Put the following quote against Mhaka anti Rwanda fulminations: “Democracy is not an abstract theory. It is the product of an explicit and precise context. Look around: there is not one unique form of democracy, but different democratic systems that range from constitutional monarchies to direct representation. A democracy must reflect the aspirations, history, and culture of the people within which it is attempting to take root; otherwise it is bound to fail”, President Paul Kagame, who has never decried democracy.
And Kagame has clearly given it more thought than the writer seems to have done. Had he listened a little more attentively to what President Kagame, actually says about democracy, rather than what he wants him to say, the better to launch his diatribes against him, Mhaka might have realised that his entire article, nearly two thousand words of it, was based on almost the exact opposite of what President Kagame believes and says. Far from rejecting democracy, Kagame would have it better understood, and built from a Rwandan, and African perspective.
According to Mhaka, “Democracy is no longer an exclusively Western model or aspiration. And it is not a Western imposition…” The implication that democracy was ever exclusively Western, is of course, as wrong, as it is ill informed.
The word, democracy, maybe derived from a Western language, albeit an ancient one, but the political system it describes, can be found in many African political systems, some of which would probably have horrified the Athenian elite, who envisaged more of an oligarchy, than a truly democratic state. Despite the literal meaning of the word, rule by, or of the people, the Athenians’ notion of ”the people” was a select group, who they believed were worthy of being consulted.
When he informs us from on high, apparently brooking no argument, that “Rwanda is after all not really a democracy,” Mhaka does actually have a point, although not that he would be aware of it. The truth is that for all the posturing, and preaching from Western countries, no nation on earth is a real democracy. Some do certainly come closer than others, but none can be called true democracies. They are a variety of oligarchies, with varying degrees of democratic principles.
As a modern state, Rwanda began in 1994, after the final defeat of the genocidal forces, the kind of people whose ideology continues to be disseminated, albeit more subtly now, by Victoire Ingabire, and her supporters. Anyone who follows its trajectory since 1994, from building institutions, to empowering people, will conclude that Rwanda is a democratising state, in its twentieth or so year of democratisation.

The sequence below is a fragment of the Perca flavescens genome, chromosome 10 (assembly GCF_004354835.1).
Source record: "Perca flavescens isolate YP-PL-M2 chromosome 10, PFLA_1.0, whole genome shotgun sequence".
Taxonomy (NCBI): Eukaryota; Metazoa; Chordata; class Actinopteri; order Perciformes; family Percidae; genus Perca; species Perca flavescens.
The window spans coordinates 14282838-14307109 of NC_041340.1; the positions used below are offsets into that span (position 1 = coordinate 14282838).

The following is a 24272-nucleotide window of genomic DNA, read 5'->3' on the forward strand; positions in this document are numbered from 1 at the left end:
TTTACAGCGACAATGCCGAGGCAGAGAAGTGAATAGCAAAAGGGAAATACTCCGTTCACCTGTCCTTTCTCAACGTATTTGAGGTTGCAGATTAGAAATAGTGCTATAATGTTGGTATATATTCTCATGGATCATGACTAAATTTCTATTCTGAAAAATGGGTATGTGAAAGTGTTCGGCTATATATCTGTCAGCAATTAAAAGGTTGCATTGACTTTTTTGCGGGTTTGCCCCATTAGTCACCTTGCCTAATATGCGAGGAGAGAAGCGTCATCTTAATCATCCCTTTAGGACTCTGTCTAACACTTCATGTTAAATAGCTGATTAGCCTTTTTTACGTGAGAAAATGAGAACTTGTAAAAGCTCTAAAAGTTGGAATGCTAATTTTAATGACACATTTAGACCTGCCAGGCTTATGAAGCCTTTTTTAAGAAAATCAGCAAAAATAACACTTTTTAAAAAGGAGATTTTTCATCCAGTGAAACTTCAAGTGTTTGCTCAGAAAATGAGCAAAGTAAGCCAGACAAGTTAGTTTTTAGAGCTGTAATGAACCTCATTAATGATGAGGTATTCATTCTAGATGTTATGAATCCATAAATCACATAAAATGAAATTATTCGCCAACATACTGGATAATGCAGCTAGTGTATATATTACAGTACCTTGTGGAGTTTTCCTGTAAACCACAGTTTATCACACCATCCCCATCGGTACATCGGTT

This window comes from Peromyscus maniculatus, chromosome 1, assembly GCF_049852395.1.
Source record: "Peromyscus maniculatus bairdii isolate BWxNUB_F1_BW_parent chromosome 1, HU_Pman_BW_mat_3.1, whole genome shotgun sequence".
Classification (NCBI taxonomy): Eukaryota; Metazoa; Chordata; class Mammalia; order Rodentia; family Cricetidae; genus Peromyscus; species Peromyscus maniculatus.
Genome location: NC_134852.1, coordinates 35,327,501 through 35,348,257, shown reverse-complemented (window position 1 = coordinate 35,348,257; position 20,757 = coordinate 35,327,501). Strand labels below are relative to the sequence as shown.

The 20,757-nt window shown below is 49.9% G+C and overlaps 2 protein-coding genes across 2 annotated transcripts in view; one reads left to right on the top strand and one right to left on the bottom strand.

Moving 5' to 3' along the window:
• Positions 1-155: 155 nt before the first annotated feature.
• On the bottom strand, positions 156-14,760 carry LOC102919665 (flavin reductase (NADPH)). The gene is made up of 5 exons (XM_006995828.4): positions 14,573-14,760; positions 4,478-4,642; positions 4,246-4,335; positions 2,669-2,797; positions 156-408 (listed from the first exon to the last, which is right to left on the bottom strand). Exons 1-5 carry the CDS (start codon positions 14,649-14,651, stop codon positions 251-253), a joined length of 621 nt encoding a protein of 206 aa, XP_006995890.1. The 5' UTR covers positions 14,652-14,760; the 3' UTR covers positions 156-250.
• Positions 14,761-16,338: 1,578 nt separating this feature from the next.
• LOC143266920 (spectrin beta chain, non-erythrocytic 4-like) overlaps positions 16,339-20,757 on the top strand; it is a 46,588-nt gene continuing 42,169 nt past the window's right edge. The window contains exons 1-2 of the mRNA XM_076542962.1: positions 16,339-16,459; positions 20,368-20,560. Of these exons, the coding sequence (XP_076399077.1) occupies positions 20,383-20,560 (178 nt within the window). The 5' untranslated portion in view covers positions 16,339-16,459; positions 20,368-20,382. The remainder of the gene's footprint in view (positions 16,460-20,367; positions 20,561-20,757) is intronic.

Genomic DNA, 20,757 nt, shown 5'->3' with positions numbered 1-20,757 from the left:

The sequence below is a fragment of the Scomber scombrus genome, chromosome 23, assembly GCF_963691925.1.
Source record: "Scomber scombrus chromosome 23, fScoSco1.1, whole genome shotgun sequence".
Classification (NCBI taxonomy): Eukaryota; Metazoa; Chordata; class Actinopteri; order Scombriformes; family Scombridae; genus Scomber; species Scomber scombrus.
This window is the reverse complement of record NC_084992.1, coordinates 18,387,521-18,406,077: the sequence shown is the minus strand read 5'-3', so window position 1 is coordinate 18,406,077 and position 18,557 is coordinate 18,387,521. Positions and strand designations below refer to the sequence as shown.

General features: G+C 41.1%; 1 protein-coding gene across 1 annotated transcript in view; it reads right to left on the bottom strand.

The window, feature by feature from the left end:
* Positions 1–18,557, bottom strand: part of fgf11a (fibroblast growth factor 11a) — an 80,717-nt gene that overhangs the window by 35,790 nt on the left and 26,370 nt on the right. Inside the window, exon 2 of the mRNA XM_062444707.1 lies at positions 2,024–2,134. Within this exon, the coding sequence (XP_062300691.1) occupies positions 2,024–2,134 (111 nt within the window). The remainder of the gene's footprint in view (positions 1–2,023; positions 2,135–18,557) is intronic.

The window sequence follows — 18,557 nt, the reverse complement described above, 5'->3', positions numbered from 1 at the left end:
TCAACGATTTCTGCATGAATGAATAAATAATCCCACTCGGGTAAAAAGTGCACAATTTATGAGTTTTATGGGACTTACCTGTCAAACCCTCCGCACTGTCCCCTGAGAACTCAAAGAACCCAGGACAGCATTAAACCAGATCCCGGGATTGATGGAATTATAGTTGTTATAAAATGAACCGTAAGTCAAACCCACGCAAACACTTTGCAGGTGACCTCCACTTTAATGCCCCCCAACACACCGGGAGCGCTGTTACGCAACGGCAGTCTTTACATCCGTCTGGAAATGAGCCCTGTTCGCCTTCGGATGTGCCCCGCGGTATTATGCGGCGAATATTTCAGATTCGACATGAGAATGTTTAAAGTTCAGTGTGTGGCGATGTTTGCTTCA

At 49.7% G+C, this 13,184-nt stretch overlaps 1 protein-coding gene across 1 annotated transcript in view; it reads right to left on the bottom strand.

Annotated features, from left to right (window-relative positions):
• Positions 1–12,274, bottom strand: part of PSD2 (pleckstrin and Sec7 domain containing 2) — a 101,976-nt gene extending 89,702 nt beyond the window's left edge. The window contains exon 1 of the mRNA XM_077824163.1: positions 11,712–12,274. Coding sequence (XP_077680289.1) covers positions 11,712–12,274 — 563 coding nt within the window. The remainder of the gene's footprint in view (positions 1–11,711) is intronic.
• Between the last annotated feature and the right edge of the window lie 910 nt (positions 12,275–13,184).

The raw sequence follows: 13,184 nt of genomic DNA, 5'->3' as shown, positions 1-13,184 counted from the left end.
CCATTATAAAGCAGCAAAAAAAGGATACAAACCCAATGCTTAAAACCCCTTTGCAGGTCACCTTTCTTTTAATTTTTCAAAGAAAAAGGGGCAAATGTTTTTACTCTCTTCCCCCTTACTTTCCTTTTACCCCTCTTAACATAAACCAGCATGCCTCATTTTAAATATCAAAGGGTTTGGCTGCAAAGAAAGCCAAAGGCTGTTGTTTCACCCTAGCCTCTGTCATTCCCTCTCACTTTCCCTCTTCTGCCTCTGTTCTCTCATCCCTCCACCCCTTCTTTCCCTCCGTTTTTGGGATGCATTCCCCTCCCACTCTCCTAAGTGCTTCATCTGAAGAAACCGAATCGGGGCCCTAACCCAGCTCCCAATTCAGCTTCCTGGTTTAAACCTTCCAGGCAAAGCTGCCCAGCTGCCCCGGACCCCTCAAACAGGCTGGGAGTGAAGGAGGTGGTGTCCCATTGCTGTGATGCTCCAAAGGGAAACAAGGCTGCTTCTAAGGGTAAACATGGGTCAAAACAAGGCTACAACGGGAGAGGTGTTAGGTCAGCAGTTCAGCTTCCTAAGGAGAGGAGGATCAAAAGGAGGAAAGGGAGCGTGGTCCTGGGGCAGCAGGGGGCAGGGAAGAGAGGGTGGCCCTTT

In its founding principles, the main governing party, in Rwanda government of national unity, Rwanda Patriotic Front (RPF), emphasises, almost as a motto, “people centred” governance. Look at the founding principles of most African liberation movements, and you may well find the exact same aspiration. With many of these movements however, the aspiration peters out, almost with the first demands from the people.
The difference between aspirations remaining just wishful thinking, and turning them into implemented reality, is leadership, and Paul Kagame has literally and figuratively, stood and continues to stand tall, in championing these principles. Rwandans not only know this, they see and live it.
For Rwanda’s predominantly Western detractors, and their acolytes, like Mhaka, their greatest anxiety seems to be that Paul Kagame’s leadership will continue to deliver in the manner it has for Rwanda, and since Rwanda is part of the world community, for the world too.
Rwandans’ greatest anxiety on the other hand, is that in the fullness of time, Paul Kagame will utter the words, I am sorry that I cannot heed your call to be your candidate for head of state this time. When that day comes, Rwandans will pray fervently that their next head of state will at least aim to walk in Paul Kagame’s footsteps, even if filling his size seventeens might be a bridge too far.
Paul Kagame is a world leader of note, and as such, journalists, commentators, and pretty much anyone who fancies, is entitled to comment about him, it is an occupational hazard.
What the Mhakas of this world and others of his ilk are not entitled to however, is the absurd presumption, to inform Rwandans about their country, their society, their history, or whom they should choose to head their nation. Not least, dare one say, because it is an abuse of their democratic right.
We need not take any reader’s time dismissing the twaddle about “enforced disappearances” “murders” that are constantly recycled about Rwanda, save to suggest that readers might want to ask why we are never told who these “disappeards” are, and why after almost thirty years of RPF leadership, this supposedly murderous government, is responsible for two or three names that keep being recycled its detractors.
Any meaningful analysis of Paul Kagame, must begin with why he is not only popular, popularity after all comes and goes, but why he is universally respected and even loved by his compatriots. That approach will have the advantage of leading to the truth not only about Paul Kagame, but about Rwanda.
But Mhaka and his fellow travellers prefer a different path. Rather than approach Rwanda with an open mind, and follow where the facts on the ground where they may lead, they would rather regale their readers, viewers and listeners, with a Rwanda of their fetid imagination, which meets with their agenda of bringing an altogether too independent minded African head of state into line, the better for them to ride in to save it.
In the run up to their national elections, especially, Rwandans and their head of state, deserve better than the by now nauseating recycling of neo-colonial tropes, thrown at any African leader, who does not say, how high, when the West and its faithful African followers say jump.